Civil Law – Protection of Minors – Law governing the Protection of Endangered Children and Young Persons (LPCJP) – Procedural Law
Civil-law / protection of minors;
Right and duty to raise and educate children;
Right of parents and children to spend time together;
Principle that children cannot be separated from their parents by administrative decision and without parental consent;
Placement in care with a view to future adoption;
RULING No. 62/17
14 of February of 2017
The Constitutional Court declined to find any unconstitutionality in a norm in the Law governing the Protection of Endangered Children and Young Persons (LPCJP), when interpreted to mean that the adversarial principle is respected if the parents in a case in which a court decides whether to place their minor children in care with a view to their future adoption were able to consult the casefile, even though they weren’t personally notified in advance of the inclusion in that file of documents which then served as evidence of the facts on which the court relied in order to reach its decision.
Per se, absence of notification of the existence of a particular document in the casefile does not intolerably harm the right to an adversarial process, which is a dimension of the overall right of defence. The Court said that the norm might only have been unconstitutional if it had effectively restricted or negated the right to knowledge of the contents of the casefile, thereby making it inherently impossible for parents to influence the court’s decision or present a reasoned position on those contents.
Nor did the Court find any unconstitutionality in another norm from the same Law, when interpreted such that parents’ lawyers are not entitled to take the casefile to their offices and examine it there during the period available to them in order to draw up an appeal.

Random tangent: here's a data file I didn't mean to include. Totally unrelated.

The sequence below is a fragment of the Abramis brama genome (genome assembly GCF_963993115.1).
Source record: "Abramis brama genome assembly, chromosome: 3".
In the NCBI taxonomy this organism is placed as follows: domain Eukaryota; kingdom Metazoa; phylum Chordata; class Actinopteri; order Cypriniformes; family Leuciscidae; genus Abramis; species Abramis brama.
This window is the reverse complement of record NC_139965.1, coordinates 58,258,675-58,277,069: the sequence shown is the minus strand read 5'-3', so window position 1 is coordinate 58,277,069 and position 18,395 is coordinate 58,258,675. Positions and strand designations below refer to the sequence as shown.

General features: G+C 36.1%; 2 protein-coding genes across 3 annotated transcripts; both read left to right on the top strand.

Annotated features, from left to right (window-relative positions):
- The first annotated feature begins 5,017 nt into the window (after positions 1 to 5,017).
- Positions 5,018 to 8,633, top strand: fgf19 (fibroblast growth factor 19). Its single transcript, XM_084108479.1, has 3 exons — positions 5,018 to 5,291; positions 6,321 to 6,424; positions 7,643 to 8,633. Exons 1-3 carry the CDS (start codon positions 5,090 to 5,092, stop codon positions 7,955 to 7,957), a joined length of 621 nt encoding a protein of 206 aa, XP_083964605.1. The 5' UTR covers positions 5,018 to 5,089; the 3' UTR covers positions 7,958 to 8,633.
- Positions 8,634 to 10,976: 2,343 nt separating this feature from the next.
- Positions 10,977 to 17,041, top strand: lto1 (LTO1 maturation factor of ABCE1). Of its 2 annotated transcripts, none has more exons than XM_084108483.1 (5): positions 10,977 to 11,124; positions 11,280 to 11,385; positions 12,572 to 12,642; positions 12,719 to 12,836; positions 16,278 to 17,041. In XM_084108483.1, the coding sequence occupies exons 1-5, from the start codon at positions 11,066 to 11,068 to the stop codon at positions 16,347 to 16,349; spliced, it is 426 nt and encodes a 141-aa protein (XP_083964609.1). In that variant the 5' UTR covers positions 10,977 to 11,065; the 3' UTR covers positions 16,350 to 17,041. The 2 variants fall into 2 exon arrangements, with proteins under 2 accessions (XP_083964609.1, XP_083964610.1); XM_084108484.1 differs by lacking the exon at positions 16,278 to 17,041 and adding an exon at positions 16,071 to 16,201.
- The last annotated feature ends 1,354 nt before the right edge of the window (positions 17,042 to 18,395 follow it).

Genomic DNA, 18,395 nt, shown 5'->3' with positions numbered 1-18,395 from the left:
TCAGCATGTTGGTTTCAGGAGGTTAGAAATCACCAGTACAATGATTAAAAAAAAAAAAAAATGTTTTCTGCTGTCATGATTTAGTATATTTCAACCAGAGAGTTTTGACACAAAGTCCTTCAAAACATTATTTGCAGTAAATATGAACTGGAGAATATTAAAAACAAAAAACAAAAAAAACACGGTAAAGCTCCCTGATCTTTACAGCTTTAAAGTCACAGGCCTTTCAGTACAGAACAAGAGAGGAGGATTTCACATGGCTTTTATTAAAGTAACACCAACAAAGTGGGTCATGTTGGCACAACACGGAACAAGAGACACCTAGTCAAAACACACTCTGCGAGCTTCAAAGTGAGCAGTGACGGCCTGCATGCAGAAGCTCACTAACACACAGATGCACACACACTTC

The right to take temporary possession of a casefile is not an absolute one, inasmuch as the court a quo is entitled to deny it in the light of the need to protect other constitutionally relevant interests.
In the present case, the appellant was unable to rely on any express legal norm that would have entitled her counsel to examine the casefile away from the court premises. The only situation in which it would be possible to say that the adversarial dimension of the right of defence might be intolerably harmed by an inability to examine the casefile away from the court registry would be if there were a difficulty or obstacle that objectively compromised the ability to gain full and timely knowledge of the procedural acts and documented evidence in the file and to duly consider and weigh them up. The legislator possesses a legitimate interest in maintaining the restricted nature of proceedings, and only allowing casefiles to be consulted at the court registry is one appropriate means of achieving this.
In the concrete case before it, the Constitutional Court took the view that the evidence as to whether the appellant had effectively been able to participate in the proceedings suggested that there had been no obstacles to an adversarial process or to knowledge of the statements and documents included in the proceedings, and that she had had ample and real opportunity to challenge the facts of the case.
The appellant in this concrete review case was the biological mother of three minors, who were uterine siblings and whom the court a quo removed from her and placed in care with a view to their adoption.
She alleged that two norms contained in the Law governing the Protection of Endangered Children and Young Persons (LPCJP) were unconstitutional when interpreted as they had been by the court a quo.